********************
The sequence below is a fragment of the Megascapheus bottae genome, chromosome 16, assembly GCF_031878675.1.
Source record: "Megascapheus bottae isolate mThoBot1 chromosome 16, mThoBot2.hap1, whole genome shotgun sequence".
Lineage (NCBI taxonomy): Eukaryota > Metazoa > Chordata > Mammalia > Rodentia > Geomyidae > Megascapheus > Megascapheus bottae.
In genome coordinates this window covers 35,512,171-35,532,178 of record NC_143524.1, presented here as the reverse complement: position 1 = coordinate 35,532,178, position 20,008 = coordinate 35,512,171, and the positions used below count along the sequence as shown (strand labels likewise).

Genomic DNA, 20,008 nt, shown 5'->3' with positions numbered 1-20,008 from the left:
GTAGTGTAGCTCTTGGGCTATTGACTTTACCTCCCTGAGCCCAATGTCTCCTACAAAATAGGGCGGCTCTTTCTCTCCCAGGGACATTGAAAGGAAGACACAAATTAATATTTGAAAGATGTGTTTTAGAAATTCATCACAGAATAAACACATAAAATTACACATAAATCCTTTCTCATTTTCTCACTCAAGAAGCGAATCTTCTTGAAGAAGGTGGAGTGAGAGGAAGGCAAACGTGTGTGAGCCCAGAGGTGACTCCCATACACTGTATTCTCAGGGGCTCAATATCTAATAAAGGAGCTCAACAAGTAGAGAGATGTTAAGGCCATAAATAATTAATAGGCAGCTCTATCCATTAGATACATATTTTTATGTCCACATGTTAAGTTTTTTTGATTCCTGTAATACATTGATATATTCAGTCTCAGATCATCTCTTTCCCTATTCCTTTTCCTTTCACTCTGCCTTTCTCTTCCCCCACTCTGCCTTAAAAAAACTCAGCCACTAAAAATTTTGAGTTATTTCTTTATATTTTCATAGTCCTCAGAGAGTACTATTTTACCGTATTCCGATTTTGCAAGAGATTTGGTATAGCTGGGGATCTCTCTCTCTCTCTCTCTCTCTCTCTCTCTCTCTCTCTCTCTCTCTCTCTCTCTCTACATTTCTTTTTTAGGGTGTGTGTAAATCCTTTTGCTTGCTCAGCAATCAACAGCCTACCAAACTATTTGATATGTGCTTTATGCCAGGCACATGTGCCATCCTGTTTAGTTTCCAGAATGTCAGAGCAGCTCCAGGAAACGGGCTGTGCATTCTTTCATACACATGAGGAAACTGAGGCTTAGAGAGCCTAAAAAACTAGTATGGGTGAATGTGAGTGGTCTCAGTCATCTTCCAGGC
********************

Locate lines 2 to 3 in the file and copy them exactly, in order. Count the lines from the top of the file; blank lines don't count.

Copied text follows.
Source record: "Megascapheus bottae isolate mThoBot1 chromosome 16, mThoBot2.hap1, whole genome shotgun sequence".
Lineage (NCBI taxonomy): Eukaryota > Metazoa > Chordata > Mammalia > Rodentia > Geomyidae > Megascapheus > Megascapheus bottae.